The photographs are stunning not only because they have been beautifully seen and superbly printed by one of the great photographers and printers of our time, but also because they are tack sharp, making full use of all the superb optics on John's assorted large-format cameras.
There is a measure of hyper-realism in Sexton's work just as there is in that of many other great view camera landscape photographers, the best known of whom was Ansel Adams. This is because in most cases the zone of focus in their photographs goes from the near foreground to infinity, a trick our human eyes can't quite accomplish.
To achieve this, these photographers use the perspective controls on their view cameras to maximum advantage, and routinely work at close to pinhole apertures to insure minimal distortion of light rays as they pass through the lens, thereby maximizing image sharpness. (This is the same reason we squint to see things better the smaller the "aperture" of our eye, the sharper things appear.)
In photography, especially in large format, working with such small apertures often requires shooters to work at seconds-long and sometimes minutes-long exposures. In turn, this means the photographers must work in almost monk-like silence and tranquillity, to minimize any possibility of camera shake during the exposure that could ruin the image and force the photographer to start all over again.
In other words, not your basic grab shot.
So when I received John Sexton's gorgeous new book Places of Power last year and set about the enjoyable task of reviewing it, I was struck (make that damn near struck dumb) by the following technical note accompanying his striking series of photographs made in power plants:
"Upon entering a coal-burning power plant one is quickly struck by the fact that there is coal dust everywhere. This is not because of lack of maintenance or cleaning; it is simply a side effect of moving nearly one million tons of coal through the plant annually…. Yet in the photographs everything looks so clean almost sterile. The coal dust is camouflaged by the photographic process: since it is 'as black as coal' and doesn't reflect light, the dust disappears in the images."
That was fine as far as it went: a neat bit of photographic esoterica, pointing up photography's unnerving way of sometimes masking the truth before our eyes. But then came the clincher:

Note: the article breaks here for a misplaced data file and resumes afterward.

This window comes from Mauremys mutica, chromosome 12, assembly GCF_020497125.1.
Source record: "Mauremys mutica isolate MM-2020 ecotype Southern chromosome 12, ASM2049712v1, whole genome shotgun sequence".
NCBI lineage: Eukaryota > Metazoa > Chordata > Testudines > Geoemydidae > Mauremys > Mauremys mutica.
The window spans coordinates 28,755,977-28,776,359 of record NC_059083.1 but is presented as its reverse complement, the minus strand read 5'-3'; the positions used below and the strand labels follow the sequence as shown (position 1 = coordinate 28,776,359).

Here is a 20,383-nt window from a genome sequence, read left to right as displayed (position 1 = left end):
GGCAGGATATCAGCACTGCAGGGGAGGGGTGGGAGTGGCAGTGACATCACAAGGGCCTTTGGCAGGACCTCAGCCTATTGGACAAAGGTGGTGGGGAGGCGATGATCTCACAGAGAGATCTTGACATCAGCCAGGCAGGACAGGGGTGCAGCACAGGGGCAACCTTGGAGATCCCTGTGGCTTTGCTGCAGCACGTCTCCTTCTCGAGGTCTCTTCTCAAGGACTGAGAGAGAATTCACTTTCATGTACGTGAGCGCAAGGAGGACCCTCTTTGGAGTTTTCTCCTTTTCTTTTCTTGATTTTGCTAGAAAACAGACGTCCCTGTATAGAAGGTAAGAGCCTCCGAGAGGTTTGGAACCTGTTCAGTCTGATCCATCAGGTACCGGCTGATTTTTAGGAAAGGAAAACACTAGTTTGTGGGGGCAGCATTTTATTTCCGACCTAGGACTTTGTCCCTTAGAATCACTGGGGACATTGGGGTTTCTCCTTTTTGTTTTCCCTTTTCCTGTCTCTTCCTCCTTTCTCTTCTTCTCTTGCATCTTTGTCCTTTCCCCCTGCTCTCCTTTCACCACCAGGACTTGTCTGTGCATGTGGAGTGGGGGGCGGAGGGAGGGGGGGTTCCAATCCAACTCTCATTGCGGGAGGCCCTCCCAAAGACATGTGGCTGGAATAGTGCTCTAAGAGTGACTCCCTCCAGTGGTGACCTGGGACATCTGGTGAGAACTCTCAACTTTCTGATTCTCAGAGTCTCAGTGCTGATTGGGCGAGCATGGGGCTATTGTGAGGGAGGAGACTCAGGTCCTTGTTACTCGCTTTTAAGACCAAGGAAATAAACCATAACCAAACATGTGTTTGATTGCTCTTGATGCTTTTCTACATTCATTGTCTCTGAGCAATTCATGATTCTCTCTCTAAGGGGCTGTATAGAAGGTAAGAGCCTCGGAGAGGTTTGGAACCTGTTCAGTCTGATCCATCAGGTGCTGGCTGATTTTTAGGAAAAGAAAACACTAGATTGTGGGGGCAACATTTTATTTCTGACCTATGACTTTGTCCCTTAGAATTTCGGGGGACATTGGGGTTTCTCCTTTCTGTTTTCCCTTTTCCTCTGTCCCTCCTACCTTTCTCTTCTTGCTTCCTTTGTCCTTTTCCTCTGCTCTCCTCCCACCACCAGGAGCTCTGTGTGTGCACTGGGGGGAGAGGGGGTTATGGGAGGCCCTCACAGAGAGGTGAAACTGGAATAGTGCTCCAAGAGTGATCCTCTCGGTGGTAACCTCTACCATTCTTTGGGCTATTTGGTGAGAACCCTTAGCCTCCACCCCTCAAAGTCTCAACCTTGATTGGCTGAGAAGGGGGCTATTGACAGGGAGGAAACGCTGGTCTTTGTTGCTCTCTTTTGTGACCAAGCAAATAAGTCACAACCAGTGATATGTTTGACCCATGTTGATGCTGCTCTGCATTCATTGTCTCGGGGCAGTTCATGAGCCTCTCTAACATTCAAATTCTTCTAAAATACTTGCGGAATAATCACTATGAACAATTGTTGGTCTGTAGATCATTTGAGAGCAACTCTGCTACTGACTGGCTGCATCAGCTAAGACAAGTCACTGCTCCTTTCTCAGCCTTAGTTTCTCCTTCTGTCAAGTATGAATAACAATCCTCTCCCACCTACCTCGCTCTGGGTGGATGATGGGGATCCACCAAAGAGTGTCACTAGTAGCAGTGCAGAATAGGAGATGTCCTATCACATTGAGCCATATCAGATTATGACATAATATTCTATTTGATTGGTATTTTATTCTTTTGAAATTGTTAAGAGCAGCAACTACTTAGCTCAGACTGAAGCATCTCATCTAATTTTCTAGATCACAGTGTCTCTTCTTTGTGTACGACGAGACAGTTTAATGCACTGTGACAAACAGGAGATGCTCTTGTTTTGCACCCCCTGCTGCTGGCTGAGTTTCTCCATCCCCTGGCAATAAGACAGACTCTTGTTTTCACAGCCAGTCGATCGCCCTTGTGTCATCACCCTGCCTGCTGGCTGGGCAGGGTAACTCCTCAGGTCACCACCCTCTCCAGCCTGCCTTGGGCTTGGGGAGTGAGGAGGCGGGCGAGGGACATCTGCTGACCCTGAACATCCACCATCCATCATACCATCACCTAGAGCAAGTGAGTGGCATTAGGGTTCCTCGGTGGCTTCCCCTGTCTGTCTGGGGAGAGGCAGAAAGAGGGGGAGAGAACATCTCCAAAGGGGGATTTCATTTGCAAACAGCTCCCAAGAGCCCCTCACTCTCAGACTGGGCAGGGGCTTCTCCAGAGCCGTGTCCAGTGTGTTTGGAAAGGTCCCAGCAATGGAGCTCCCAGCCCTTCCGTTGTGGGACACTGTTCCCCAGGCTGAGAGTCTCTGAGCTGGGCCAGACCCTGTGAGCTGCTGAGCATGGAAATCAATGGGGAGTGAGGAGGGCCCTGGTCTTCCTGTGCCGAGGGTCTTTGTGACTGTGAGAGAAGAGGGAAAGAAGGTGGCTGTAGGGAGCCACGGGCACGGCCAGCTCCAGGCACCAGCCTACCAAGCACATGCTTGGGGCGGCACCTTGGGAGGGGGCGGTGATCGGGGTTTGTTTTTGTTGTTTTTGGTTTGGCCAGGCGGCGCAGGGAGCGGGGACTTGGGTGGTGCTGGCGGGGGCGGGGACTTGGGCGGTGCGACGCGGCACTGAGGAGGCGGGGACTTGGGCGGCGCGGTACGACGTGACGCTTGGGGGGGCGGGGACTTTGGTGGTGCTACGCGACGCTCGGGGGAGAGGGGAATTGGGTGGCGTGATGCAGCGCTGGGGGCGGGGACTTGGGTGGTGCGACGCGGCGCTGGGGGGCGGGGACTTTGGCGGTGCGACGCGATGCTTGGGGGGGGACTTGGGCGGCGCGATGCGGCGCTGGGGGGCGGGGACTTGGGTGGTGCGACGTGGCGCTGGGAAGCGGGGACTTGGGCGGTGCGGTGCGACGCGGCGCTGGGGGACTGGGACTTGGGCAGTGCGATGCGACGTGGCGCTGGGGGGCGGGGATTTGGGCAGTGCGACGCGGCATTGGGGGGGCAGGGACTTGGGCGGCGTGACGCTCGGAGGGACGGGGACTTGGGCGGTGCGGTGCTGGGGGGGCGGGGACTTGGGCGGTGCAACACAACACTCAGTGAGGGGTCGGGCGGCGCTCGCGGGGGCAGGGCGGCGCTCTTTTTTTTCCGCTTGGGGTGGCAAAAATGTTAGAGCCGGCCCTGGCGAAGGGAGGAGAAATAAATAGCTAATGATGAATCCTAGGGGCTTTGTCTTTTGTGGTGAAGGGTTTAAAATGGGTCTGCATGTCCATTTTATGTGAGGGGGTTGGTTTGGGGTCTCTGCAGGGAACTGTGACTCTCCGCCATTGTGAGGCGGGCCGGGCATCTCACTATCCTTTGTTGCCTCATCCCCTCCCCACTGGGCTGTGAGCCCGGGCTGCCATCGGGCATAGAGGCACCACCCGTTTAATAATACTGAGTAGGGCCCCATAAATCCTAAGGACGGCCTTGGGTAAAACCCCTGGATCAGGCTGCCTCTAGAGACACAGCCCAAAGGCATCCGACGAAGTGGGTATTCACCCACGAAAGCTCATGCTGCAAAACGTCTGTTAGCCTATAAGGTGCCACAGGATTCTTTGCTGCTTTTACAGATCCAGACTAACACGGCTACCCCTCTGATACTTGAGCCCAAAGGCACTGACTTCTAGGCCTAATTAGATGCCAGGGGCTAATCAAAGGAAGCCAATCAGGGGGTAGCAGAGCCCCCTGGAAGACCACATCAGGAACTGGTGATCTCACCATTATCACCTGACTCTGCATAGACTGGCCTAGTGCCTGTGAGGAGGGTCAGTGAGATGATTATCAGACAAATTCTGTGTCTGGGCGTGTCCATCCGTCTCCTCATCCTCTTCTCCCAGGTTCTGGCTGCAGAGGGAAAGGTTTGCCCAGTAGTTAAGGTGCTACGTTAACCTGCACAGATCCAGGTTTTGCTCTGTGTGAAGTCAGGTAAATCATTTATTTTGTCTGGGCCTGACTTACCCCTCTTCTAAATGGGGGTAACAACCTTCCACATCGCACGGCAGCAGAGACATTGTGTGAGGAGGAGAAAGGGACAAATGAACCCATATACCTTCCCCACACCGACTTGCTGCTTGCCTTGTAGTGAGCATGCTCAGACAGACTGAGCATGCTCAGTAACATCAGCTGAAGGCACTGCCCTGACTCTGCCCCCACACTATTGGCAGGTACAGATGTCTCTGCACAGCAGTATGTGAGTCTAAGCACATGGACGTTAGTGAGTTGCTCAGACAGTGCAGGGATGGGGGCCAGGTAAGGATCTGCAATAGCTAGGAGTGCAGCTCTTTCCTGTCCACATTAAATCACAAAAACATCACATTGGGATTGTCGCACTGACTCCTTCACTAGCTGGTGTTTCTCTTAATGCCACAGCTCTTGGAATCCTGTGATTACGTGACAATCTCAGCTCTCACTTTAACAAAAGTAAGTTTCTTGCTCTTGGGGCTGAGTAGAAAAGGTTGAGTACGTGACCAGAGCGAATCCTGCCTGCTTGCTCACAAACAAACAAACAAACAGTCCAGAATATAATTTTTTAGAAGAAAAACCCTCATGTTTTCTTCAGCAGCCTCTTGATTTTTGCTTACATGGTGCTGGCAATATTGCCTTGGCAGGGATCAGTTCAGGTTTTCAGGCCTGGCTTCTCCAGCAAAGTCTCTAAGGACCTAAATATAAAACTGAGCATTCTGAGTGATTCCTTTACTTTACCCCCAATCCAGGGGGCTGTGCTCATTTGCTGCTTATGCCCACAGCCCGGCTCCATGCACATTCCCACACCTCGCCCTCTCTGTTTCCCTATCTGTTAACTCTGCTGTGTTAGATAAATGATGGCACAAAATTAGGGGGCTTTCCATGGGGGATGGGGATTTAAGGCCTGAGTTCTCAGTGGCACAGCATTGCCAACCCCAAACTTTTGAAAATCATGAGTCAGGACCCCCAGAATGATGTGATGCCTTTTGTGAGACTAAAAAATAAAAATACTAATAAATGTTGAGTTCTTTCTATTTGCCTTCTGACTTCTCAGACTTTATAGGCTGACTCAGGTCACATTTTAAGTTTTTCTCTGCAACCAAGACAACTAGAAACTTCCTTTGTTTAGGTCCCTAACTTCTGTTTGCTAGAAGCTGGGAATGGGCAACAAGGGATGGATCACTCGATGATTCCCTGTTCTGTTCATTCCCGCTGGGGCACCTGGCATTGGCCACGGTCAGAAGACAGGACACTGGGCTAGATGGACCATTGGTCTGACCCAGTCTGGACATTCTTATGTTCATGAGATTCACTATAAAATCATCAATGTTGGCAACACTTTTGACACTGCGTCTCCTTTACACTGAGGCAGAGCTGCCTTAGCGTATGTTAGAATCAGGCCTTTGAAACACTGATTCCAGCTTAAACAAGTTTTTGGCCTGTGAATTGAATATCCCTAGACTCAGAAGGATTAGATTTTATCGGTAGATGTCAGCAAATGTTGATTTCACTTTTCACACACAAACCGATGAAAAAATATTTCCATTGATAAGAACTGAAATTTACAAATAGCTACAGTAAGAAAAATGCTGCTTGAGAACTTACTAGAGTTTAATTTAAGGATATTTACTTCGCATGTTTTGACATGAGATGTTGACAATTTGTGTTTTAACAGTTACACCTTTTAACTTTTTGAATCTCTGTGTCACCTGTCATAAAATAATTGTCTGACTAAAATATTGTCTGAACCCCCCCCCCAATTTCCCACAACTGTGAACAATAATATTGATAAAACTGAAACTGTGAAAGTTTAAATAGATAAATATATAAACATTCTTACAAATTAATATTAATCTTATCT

"As unexpected as the extremes of noise heat and dust was the considerable vibration I encountered. I still remember how anxious I was when I first set up my view camera in the turbine room. The entire building was shaking so much that the bubble level on the camera was quivering. Fortunately, the camera, the turbine, and the building were vibrating in synchronization, and the negatives were tack sharp." (Emphasis added.)
Now, I was familiar with the theory, but the final application blew me away: there it was before me a sharp picture made with a camera that was shaking so violently at the time of exposure that it caused a bubble level to quiver.
But in fact, the same theory at work here is the one that lets us make sharp pictures when our cameras are anything but tripod-steady. Take panning.
Following a fast-moving object or person with your camera might seem counter-intuitive to good picture-making technique until you realize that your camera is moving at the same rate of speed as your subject. That's why people in a moving train appear to be stationary when viewed from a parallel train going in the same direction at the same speed. Obviously panning will blur your background to a fare-thee-well, but in most cases that's the effect you desire: enhancing the look of speed while your subject is rendered fairly sharply.
But let's say you want real sharpness. That's when you can use the same panning technique, only this time augmented by flash to freeze your subject even as your camera is moving.
The most bizarre thing about even the most basic flash unit is that the duration of the flash the time its output is at maximum brightness is incredibly short, far shorter than even your highest shutter-speed setting. That means that you can, in effect, make two pictures at once. The first will be a slow shutter available-light picture; the second made at the same time will be a high-speed flash picture with the flash acting almost as a second shutter, capable of freezing motion cold.
The technique I'm describing is best used indoors or outside when the light is not at its most intense. For example, at an indoor track meet, let's say you want to capture a runner, but also give the feeling of speed as he or she goes past you. Working with flash, if you normally would shoot, say, at f 5.6 at 1/60th or 1/125th of a second, try setting your shutter speed way down to 1/8th or a 1/15th of a second, then pan with the runner and make your picture as he or she goes by you. [Note: for best results, you should use a camera that affords "rear curtain flash sync." This will insure that the blur of motion will be behind your sharply rendered subject, not in front a much more natural looking effect.]
In the accompanying picture, of our late golden retriever Daily News in a moving car, I 'm shooting flash at 1/15th of a second. See how the background blurs and how sharp every whisker is on our girl's snout.
Try it. You'll be surprised, I think, at how sharply the flash will capture your subject.
Almost as surprised as John Sexton was when he made his pictures with a vibrating view camera.
Frank Van Riper is a Washington-based commercial and documentary photographer and author. His latest book is Down East Maine/A World Apart (Down East Books). He can be reached at firstname.lastname@example.org.